U.K. Posts Record Budget Surplus as Fitch Threatens Ratings Cut
(Bloomberg) -- Britain posted a record budget surplus last month, providing a welcome boost for Chancellor of the Exchequer Philip Hammond in the wake of a threatened credit-rating downgrade over Brexit.
January normally sees revenue exceed spending as taxpayers rush to beat a month-end deadline to settle self-assessed liabilities. This year the surplus was 14.9 billion pounds ($19 billion), the highest for any month since records began in 1993 and well above forecasts, Office for National Statistics figures Thursday show.
Almost a decade of austerity has seen borrowing fall sharply since the financial crisis, and the deficit in the first 10 months of this fiscal year was 47 percent lower than in the same period of 2017-18.
It leaves the full-year shortfall on course to come in at just over 22 billion pounds, below the 25.5 billion pounds forecast by the Office for Budget Responsibility in October.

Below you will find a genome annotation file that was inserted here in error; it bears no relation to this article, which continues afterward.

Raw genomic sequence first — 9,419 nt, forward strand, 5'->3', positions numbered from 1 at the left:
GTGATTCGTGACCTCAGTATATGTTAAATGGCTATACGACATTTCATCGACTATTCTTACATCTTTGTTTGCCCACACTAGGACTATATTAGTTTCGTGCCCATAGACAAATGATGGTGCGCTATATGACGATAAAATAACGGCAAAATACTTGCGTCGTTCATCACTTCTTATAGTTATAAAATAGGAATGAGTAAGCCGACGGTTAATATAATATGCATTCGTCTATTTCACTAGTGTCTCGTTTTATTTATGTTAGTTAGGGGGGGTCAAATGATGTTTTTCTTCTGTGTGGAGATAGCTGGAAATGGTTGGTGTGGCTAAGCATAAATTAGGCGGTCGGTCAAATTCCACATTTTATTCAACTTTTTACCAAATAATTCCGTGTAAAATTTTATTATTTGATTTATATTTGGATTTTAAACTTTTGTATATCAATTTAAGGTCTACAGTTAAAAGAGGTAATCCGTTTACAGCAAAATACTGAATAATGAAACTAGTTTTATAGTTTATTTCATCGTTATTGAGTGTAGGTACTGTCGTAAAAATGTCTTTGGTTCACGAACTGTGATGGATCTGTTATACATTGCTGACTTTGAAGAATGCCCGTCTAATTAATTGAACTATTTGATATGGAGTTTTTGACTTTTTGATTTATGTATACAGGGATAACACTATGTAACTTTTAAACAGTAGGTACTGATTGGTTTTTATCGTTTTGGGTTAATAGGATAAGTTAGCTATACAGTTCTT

But the risks to the outlook were highlighted late Wednesday when Fitch put the U.K. on negative watch, citing the possibility that the country crashes out of the European Union on March 29.
Thursday’s figures provide the last snapshot of the government books before the mid-March Spring Statement, when the OBR will update its forecasts against a backdrop of heightened Brexit uncertainty and slowing economic growth.
With the country already forecast to be borrowing around 20 billion pounds in 2023-24 even if a no-deal Brexit is avoided, there is pressure on Hammond to abandon his commitment to erasing the deficit by the middle of the decade as demands grow for more spending on public services.
Revenue in January surged 9.8 percent from a year earlier, as record employment boosted income tax and value-added tax benefited from resilient consumer spending. Self-assessed income tax, which reflects earnings in the year to April 2018, rose by 15 percent.
Government spending including net investment climbed 3 percent. Debt-interest costs fell 17 percent, possibly reflecting the impact of lower inflation on index-linked bond payments.
Underlying government debt fell to 1.6 trillion pounds, or 74 percent of gross domestic product, the lowest share of the economy since May 2012.
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